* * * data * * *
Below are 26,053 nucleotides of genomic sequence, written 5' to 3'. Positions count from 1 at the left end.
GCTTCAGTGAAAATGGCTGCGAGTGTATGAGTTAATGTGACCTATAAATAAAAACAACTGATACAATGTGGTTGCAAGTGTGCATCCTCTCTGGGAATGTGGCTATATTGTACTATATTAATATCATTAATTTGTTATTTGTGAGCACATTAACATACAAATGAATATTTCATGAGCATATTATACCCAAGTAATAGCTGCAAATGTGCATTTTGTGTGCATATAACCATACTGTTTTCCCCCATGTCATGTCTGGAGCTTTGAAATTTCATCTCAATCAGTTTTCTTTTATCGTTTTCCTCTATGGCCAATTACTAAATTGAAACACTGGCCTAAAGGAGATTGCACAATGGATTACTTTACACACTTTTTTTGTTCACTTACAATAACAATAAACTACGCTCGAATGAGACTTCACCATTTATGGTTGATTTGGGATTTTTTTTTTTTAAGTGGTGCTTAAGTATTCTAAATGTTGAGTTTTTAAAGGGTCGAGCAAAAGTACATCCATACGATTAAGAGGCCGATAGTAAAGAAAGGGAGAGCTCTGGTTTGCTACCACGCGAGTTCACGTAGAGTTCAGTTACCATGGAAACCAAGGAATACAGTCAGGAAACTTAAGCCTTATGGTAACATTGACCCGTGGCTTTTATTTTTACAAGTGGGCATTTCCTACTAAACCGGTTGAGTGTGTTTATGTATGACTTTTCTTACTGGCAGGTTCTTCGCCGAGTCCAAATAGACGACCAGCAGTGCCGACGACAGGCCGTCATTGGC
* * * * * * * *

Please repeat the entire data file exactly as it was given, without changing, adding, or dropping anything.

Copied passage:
Below are 26,053 nucleotides of genomic sequence, written 5' to 3'. Positions count from 1 at the left end.
GCTTCAGTGAAAATGGCTGCGAGTGTATGAGTTAATGTGACCTATAAATAAAAACAACTGATACAATGTGGTTGCAAGTGTGCATCCTCTCTGGGAATGTGGCTATATTGTACTATATTAATATCATTAATTTGTTATTTGTGAGCACATTAACATACAAATGAATATTTCATGAGCATATTATACCCAAGTAATAGCTGCAAATGTGCATTTTGTGTGCATATAACCATACTGTTTTCCCCCATGTCATGTCTGGAGCTTTGAAATTTCATCTCAATCAGTTTTCTTTTATCGTTTTCCTCTATGGCCAATTACTAAATTGAAACACTGGCCTAAAGGAGATTGCACAATGGATTACTTTACACACTTTTTTTGTTCACTTACAATAACAATAAACTACGCTCGAATGAGACTTCACCATTTATGGTTGATTTGGGATTTTTTTTTTTTAAGTGGTGCTTAAGTATTCTAAATGTTGAGTTTTTAAAGGGTCGAGCAAAAGTACATCCATACGATTAAGAGGCCGATAGTAAAGAAAGGGAGAGCTCTGGTTTGCTACCACGCGAGTTCACGTAGAGTTCAGTTACCATGGAAACCAAGGAATACAGTCAGGAAACTTAAGCCTTATGGTAACATTGACCCGTGGCTTTTATTTTTACAAGTGGGCATTTCCTACTAAACCGGTTGAGTGTGTTTATGTATGACTTTTCTTACTGGCAGGTTCTTCGCCGAGTCCAAATAGACGACCAGCAGTGCCGACGACAGGCCGTCATTGGC